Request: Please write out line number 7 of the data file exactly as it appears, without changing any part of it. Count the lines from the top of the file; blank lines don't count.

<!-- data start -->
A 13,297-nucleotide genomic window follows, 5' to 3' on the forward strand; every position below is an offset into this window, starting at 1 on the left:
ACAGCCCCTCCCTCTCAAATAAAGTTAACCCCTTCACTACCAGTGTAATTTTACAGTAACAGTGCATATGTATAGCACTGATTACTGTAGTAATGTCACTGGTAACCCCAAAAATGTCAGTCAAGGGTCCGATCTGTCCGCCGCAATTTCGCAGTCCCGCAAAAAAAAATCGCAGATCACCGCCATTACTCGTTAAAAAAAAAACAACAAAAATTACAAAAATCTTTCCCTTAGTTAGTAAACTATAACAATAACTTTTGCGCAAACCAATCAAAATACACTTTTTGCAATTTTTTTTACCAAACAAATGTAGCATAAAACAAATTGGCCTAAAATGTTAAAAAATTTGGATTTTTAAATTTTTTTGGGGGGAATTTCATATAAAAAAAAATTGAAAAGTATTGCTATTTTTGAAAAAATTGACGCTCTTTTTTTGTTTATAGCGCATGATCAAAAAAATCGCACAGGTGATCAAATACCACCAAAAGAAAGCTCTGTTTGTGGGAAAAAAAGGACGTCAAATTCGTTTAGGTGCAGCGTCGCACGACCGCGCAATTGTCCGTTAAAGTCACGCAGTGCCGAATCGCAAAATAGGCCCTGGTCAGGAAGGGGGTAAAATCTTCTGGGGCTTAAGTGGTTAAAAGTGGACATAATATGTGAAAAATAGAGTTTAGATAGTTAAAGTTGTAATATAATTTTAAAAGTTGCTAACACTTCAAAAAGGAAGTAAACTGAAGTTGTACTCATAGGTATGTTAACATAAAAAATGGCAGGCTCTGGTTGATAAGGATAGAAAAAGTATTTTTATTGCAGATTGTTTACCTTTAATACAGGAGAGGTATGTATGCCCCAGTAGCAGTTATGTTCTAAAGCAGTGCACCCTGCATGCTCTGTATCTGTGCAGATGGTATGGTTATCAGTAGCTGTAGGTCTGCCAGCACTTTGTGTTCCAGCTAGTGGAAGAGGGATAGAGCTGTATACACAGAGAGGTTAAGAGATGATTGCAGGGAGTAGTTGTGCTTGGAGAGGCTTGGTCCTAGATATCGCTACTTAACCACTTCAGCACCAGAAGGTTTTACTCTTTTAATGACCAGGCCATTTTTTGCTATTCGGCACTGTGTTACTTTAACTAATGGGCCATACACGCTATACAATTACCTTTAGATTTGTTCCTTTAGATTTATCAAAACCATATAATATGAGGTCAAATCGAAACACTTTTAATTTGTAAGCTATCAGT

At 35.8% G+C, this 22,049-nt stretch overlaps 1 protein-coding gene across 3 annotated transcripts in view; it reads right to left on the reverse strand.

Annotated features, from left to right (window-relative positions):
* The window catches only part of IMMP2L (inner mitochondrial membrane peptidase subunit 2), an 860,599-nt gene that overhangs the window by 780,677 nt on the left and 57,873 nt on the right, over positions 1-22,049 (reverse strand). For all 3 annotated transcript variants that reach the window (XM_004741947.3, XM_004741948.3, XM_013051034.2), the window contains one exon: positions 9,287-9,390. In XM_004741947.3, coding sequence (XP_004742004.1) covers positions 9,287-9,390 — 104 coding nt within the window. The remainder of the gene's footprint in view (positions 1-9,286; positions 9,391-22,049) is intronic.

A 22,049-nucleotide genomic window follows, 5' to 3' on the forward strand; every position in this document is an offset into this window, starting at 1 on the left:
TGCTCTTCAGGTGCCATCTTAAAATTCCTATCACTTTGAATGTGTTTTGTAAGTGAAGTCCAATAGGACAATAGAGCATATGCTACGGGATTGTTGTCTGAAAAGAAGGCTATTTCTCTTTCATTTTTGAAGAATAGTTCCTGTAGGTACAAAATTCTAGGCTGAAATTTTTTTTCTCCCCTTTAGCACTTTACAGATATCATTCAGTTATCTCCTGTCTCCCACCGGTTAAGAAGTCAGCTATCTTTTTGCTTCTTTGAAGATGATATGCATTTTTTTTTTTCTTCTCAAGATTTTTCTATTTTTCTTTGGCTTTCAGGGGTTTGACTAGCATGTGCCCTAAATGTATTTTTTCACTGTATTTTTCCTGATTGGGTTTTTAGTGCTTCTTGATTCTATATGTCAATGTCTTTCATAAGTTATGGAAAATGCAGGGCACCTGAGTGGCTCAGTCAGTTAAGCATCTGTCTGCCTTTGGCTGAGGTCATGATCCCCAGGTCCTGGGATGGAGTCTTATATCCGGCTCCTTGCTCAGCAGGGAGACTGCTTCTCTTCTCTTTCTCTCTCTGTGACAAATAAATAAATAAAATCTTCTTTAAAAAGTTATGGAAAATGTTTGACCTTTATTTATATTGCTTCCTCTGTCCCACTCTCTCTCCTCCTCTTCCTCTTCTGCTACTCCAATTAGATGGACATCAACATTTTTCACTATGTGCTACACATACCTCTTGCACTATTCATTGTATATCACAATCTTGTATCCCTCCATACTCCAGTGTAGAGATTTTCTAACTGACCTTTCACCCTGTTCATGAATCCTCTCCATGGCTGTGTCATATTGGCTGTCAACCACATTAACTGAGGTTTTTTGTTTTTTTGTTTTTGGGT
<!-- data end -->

TGCTCTTCAGGTGCCATCTTAAAATTCCTATCACTTTGAATGTGTTTTGTAAGTGAAGTCCAATAGGACAATAGAGCATATGCTACGGGATTGTTGTCTGAAAAGAAGGCTATTTCTCTTTCATTTTTGAAGAATAGTTCCTGTAGGTACAAAATTCTAGGCTGAAATTTTTTTTCTCCCCTTTAGCACTTTACAGATATCATTCAGTTATCTCCTGTCTCCCACCGGTTAAGAAGTCAGCTATCTTTTTGCTTCTTTGAAGATGATATGCATTTTTTTTTTTCTTCTCAAGATTTTTCTATTTTTCTTTGGCTTTCAGGGGTTTGACTAGCATGTGCCCTAAATGTATTTTTTCACTGTATTTTTCCTGATTGGGTTTTTAGTGCTTCTTGATTCTATATGTCAATGTCTTTCATAAGTTATGGAAAATGCAGGGCACCTGAGTGGCTCAGTCAGTTAAGCATCTGTCTGCCTTTGGCTGAGGTCATGATCCCCAGGTCCTGGGATGGAGTCTTATATCCGGCTCCTTGCTCAGCAGGGAGACTGCTTCTCTTCTCTTTCTCTCTCTGTGACAAATAAATAAATAAAATCTTCTTTAAAAAGTTATGGAAAATGTTTGACCTTTATTTATATTGCTTCCTCTGTCCCACTCTCTCTCCTCCTCTTCCTCTTCTGCTACTCCAATTAGATGGACATCAACATTTTTCACTATGTGCTACACATACCTCTTGCACTATTCATTGTATATCACAATCTTGTATCCCTCCATACTCCAGTGTAGAGATTTTCTAACTGACCTTTCACCCTGTTCATGAATCCTCTCCATGGCTGTGTCATATTGGCTGTCAACCACATTAACTGAGGTTTTTTGTTTTTTTGTTTTTGGGT